Ames Free Library

I restarted my quest to visit the 1,000 Great Places in Massachusetts by visiting the Children’s Museum of Easton. The Ames Free Library was only one block away, so I needed to pay it a visit.

Oliver Ames II left $50,000 in his will for the construction and support of a library for the benefit of the inhabitants of Easton, Massachusetts. The main building was designed by Henry Hobson Richardson in 1877 and first opened its doors in 1883.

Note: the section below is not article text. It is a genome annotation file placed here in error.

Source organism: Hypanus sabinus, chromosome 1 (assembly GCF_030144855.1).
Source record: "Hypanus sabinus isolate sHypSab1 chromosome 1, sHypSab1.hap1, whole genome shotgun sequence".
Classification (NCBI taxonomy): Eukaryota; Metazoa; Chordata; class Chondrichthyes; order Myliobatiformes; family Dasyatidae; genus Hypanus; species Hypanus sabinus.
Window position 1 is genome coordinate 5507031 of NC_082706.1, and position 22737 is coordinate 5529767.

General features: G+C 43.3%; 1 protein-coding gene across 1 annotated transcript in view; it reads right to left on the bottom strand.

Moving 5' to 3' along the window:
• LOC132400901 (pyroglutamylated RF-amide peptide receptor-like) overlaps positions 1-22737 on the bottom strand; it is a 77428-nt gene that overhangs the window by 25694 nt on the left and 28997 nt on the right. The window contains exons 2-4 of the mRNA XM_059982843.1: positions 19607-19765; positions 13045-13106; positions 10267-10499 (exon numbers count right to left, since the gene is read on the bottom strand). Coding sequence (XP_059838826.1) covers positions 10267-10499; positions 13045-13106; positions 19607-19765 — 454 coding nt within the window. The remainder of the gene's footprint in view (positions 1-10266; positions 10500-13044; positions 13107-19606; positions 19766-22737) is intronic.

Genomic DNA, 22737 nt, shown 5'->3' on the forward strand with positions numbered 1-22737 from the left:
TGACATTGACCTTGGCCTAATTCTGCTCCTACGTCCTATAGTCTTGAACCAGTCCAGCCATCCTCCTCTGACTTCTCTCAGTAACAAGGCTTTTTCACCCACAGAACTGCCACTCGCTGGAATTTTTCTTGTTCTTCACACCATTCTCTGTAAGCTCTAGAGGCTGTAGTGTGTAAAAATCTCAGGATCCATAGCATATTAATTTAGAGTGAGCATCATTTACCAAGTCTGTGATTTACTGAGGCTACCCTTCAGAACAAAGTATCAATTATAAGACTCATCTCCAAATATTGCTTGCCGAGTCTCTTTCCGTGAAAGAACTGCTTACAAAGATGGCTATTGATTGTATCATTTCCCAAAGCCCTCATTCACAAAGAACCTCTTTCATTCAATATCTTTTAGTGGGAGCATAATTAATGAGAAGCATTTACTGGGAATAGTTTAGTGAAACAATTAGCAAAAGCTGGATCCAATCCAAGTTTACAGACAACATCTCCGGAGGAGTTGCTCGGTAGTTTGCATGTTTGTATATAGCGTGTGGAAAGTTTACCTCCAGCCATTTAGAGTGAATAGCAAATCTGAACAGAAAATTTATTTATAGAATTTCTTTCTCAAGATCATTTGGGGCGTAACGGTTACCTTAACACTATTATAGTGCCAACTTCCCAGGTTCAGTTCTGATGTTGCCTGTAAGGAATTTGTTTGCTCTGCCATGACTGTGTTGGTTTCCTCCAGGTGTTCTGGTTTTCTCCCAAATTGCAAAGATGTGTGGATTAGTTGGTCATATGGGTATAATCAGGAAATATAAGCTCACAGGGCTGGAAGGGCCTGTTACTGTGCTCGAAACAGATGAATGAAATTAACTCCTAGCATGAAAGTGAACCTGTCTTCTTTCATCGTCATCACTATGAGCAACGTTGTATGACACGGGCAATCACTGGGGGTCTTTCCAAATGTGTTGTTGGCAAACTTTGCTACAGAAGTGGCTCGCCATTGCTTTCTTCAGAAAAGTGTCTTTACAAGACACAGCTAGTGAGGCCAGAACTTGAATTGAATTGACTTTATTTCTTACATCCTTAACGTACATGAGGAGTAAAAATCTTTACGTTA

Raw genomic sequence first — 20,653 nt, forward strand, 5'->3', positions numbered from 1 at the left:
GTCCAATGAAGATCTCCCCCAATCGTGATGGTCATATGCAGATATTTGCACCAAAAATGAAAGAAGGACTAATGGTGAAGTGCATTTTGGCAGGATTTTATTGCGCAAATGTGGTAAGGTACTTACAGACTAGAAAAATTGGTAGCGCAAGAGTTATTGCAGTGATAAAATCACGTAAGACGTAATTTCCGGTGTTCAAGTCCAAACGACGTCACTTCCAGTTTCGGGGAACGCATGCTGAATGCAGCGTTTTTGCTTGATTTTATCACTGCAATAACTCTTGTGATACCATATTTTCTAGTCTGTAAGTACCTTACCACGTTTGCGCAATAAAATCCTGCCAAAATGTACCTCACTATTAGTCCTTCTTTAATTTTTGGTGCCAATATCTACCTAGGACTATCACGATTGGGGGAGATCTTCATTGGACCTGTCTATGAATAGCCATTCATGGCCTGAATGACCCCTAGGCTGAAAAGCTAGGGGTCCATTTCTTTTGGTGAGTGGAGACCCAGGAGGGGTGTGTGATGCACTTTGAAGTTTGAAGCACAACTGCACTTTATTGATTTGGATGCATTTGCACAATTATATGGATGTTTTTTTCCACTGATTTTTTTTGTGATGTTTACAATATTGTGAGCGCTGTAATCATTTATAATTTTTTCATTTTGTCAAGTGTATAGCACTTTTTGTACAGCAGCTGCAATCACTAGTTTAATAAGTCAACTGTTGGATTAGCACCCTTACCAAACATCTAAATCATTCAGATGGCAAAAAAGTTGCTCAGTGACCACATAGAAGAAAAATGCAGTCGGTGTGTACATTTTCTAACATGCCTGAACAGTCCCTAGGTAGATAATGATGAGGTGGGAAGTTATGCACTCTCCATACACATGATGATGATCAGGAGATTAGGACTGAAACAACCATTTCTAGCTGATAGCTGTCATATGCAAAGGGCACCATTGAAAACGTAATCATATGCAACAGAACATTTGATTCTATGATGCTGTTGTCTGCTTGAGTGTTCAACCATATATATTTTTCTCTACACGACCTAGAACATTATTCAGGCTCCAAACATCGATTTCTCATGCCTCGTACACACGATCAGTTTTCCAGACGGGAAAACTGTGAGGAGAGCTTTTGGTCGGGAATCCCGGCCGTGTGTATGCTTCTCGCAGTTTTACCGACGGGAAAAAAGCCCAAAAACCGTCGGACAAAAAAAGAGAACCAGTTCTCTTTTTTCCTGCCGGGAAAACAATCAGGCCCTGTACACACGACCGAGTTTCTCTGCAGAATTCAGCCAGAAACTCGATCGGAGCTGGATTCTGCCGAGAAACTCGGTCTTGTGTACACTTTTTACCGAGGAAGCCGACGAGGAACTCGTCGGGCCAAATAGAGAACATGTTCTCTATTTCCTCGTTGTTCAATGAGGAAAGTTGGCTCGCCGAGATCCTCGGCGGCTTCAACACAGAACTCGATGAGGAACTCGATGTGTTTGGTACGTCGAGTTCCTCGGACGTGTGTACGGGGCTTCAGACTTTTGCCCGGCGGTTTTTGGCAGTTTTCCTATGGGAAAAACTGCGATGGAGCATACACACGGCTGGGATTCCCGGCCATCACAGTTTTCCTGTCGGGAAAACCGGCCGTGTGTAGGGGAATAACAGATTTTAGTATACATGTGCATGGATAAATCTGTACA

Given that they have the same architect, you probably see some similarity between this library and Trinity Church in Boston. The similarity goes deeper. The library is built of Milford granite with the same Longmeadow trim used on the church.

The children’s wing at the rear was built in 1931. The construction was funded by a gift from Mrs. William H. Ames (Fanny Holt Ames), a member of the Board of Trustees for 40 years, in memory of her husband William Hadwen Ames. The addition was designed by Shepley, Rutan, and Coolidge of Boston, the architectural firm formed by three members of H.H. Richardson’s office upon his death in 1886.